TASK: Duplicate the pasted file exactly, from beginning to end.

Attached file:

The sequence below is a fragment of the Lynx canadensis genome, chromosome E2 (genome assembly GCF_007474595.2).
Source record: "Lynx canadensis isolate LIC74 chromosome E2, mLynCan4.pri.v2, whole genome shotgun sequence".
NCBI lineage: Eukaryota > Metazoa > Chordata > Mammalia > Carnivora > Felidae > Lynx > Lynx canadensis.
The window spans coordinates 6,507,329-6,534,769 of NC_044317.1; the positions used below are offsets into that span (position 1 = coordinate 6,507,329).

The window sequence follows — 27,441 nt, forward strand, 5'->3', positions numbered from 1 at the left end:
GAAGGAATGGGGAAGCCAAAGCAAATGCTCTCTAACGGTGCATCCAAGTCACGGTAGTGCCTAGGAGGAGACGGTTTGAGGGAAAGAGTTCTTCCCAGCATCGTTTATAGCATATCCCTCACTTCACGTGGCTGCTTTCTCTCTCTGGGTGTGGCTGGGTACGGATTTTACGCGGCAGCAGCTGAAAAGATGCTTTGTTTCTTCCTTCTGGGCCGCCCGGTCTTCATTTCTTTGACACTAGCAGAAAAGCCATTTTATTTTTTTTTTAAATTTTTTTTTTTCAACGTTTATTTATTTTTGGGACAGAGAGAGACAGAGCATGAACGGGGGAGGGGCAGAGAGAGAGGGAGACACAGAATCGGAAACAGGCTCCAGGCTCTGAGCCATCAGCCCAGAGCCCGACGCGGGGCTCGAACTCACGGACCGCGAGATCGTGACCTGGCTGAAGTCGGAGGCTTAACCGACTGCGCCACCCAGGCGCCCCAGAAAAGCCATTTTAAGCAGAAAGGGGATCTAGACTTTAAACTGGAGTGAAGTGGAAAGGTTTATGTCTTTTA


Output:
The sequence below is a fragment of the Lynx canadensis genome, chromosome E2 (genome assembly GCF_007474595.2).
Source record: "Lynx canadensis isolate LIC74 chromosome E2, mLynCan4.pri.v2, whole genome shotgun sequence".
NCBI lineage: Eukaryota > Metazoa > Chordata > Mammalia > Carnivora > Felidae > Lynx > Lynx canadensis.
The window spans coordinates 6,507,329-6,534,769 of NC_044317.1; the positions used below are offsets into that span (position 1 = coordinate 6,507,329).

The window sequence follows — 27,441 nt, forward strand, 5'->3', positions numbered from 1 at the left end:
GAAGGAATGGGGAAGCCAAAGCAAATGCTCTCTAACGGTGCATCCAAGTCACGGTAGTGCCTAGGAGGAGACGGTTTGAGGGAAAGAGTTCTTCCCAGCATCGTTTATAGCATATCCCTCACTTCACGTGGCTGCTTTCTCTCTCTGGGTGTGGCTGGGTACGGATTTTACGCGGCAGCAGCTGAAAAGATGCTTTGTTTCTTCCTTCTGGGCCGCCCGGTCTTCATTTCTTTGACACTAGCAGAAAAGCCATTTTATTTTTTTTTTAAATTTTTTTTTTTCAACGTTTATTTATTTTTGGGACAGAGAGAGACAGAGCATGAACGGGGGAGGGGCAGAGAGAGAGGGAGACACAGAATCGGAAACAGGCTCCAGGCTCTGAGCCATCAGCCCAGAGCCCGACGCGGGGCTCGAACTCACGGACCGCGAGATCGTGACCTGGCTGAAGTCGGAGGCTTAACCGACTGCGCCACCCAGGCGCCCCAGAAAAGCCATTTTAAGCAGAAAGGGGATCTAGACTTTAAACTGGAGTGAAGTGGAAAGGTTTATGTCTTTTA